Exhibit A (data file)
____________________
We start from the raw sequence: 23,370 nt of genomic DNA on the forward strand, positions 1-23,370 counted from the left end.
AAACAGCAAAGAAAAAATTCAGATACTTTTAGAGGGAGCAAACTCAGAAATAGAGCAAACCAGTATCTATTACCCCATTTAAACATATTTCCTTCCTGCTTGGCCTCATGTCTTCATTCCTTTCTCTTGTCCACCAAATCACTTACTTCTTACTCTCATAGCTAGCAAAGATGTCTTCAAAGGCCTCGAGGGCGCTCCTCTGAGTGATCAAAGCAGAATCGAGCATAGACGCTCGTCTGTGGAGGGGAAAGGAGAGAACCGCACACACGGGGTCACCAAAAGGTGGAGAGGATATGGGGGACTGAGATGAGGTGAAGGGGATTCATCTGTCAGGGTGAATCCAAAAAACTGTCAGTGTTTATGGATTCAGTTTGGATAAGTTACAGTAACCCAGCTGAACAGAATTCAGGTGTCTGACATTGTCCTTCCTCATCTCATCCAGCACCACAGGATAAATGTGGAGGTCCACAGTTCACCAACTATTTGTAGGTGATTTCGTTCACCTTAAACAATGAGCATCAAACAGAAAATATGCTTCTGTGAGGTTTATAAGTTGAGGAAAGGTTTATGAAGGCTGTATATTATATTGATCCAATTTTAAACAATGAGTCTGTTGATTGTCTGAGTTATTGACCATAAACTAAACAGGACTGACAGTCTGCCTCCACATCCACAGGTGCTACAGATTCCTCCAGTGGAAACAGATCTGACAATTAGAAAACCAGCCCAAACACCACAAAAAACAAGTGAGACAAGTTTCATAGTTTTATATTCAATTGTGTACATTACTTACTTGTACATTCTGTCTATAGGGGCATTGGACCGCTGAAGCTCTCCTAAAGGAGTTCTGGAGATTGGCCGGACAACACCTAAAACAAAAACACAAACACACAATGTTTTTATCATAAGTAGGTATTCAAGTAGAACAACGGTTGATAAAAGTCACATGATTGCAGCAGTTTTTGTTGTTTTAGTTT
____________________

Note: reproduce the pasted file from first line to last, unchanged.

We start from the raw sequence: 23,370 nt of genomic DNA on the forward strand, positions 1-23,370 counted from the left end.
AAACAGCAAAGAAAAAATTCAGATACTTTTAGAGGGAGCAAACTCAGAAATAGAGCAAACCAGTATCTATTACCCCATTTAAACATATTTCCTTCCTGCTTGGCCTCATGTCTTCATTCCTTTCTCTTGTCCACCAAATCACTTACTTCTTACTCTCATAGCTAGCAAAGATGTCTTCAAAGGCCTCGAGGGCGCTCCTCTGAGTGATCAAAGCAGAATCGAGCATAGACGCTCGTCTGTGGAGGGGAAAGGAGAGAACCGCACACACGGGGTCACCAAAAGGTGGAGAGGATATGGGGGACTGAGATGAGGTGAAGGGGATTCATCTGTCAGGGTGAATCCAAAAAACTGTCAGTGTTTATGGATTCAGTTTGGATAAGTTACAGTAACCCAGCTGAACAGAATTCAGGTGTCTGACATTGTCCTTCCTCATCTCATCCAGCACCACAGGATAAATGTGGAGGTCCACAGTTCACCAACTATTTGTAGGTGATTTCGTTCACCTTAAACAATGAGCATCAAACAGAAAATATGCTTCTGTGAGGTTTATAAGTTGAGGAAAGGTTTATGAAGGCTGTATATTATATTGATCCAATTTTAAACAATGAGTCTGTTGATTGTCTGAGTTATTGACCATAAACTAAACAGGACTGACAGTCTGCCTCCACATCCACAGGTGCTACAGATTCCTCCAGTGGAAACAGATCTGACAATTAGAAAACCAGCCCAAACACCACAAAAAACAAGTGAGACAAGTTTCATAGTTTTATATTCAATTGTGTACATTACTTACTTGTACATTCTGTCTATAGGGGCATTGGACCGCTGAAGCTCTCCTAAAGGAGTTCTGGAGATTGGCCGGACAACACCTAAAACAAAAACACAAACACACAATGTTTTTATCATAAGTAGGTATTCAAGTAGAACAACGGTTGATAAAAGTCACATGATTGCAGCAGTTTTTGTTGTTTTAGTTT